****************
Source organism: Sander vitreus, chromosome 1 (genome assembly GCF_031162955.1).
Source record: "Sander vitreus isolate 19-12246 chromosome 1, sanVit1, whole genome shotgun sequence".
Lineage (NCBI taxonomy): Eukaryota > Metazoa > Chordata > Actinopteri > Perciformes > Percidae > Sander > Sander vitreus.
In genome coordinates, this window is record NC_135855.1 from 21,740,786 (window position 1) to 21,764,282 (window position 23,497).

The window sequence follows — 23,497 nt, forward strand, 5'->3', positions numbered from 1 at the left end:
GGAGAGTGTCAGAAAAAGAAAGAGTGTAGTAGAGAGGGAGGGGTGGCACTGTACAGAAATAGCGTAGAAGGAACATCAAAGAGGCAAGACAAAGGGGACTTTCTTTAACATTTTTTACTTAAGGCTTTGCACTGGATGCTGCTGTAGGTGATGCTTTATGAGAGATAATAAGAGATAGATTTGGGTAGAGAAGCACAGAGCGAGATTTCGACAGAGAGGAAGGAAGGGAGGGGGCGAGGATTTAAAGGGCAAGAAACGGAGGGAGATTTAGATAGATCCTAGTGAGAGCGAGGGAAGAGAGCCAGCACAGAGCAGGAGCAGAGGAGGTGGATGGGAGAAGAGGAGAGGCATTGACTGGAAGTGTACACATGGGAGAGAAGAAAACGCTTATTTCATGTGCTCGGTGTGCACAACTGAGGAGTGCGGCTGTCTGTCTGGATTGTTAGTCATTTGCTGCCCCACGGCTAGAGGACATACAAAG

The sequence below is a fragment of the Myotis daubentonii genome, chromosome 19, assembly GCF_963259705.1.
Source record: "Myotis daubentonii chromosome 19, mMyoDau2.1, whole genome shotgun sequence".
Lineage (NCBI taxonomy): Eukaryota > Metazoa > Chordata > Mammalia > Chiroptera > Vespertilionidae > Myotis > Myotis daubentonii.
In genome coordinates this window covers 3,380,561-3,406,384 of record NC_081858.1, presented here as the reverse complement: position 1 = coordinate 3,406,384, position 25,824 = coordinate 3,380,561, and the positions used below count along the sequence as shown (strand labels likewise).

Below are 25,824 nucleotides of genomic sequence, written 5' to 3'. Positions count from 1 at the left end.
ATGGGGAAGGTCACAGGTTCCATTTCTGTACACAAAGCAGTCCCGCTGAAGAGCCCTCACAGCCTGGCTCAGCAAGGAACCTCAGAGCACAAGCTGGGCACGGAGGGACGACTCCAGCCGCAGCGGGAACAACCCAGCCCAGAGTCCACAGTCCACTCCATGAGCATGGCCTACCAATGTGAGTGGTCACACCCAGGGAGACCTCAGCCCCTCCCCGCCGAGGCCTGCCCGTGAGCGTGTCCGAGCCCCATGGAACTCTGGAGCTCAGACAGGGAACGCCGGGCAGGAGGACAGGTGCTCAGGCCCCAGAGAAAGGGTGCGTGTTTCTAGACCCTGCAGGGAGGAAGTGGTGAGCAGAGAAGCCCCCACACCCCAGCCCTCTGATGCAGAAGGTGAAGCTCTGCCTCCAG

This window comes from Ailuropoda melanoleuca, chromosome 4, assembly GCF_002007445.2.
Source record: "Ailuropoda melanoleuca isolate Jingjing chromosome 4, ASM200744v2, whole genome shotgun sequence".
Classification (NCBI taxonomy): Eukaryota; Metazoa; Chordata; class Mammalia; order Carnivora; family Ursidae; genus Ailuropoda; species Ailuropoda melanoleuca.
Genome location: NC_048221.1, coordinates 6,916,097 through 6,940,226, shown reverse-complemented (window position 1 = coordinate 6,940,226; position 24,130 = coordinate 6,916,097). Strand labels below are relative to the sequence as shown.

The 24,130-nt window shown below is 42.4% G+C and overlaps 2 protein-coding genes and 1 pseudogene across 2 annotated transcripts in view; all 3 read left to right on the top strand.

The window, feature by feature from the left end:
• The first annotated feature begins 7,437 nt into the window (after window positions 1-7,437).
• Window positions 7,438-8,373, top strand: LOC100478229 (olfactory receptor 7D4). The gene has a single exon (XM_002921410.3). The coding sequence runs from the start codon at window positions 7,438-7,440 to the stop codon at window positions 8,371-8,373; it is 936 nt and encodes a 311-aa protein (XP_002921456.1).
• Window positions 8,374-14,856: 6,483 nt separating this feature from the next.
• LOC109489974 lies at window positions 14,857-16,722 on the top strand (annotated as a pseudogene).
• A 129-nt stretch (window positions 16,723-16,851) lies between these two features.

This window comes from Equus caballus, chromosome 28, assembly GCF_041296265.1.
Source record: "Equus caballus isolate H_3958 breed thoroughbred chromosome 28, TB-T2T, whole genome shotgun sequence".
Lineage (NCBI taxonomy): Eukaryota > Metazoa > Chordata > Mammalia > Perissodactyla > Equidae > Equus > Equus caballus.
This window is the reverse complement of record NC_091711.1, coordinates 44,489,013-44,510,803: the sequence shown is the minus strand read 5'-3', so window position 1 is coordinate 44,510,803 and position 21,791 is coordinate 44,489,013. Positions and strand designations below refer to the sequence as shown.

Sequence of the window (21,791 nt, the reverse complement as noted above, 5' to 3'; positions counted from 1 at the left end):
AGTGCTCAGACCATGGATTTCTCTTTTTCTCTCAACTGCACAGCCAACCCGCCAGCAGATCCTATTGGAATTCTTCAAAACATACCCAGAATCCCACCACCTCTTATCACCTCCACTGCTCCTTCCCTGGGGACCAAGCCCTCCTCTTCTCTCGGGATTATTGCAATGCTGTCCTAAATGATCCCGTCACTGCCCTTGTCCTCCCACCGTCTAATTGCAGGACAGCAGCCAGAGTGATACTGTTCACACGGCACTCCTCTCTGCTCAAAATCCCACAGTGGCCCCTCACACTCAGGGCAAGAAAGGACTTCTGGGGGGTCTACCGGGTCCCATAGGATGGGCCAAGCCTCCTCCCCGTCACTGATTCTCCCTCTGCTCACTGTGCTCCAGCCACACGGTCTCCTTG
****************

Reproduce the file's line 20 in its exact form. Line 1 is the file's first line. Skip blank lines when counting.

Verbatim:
• Window positions 7,438-8,373, top strand: LOC100478229 (olfactory receptor 7D4). The gene has a single exon (XM_002921410.3). The coding sequence runs from the start codon at window positions 7,438-7,440 to the stop codon at window positions 8,371-8,373; it is 936 nt and encodes a 311-aa protein (XP_002921456.1).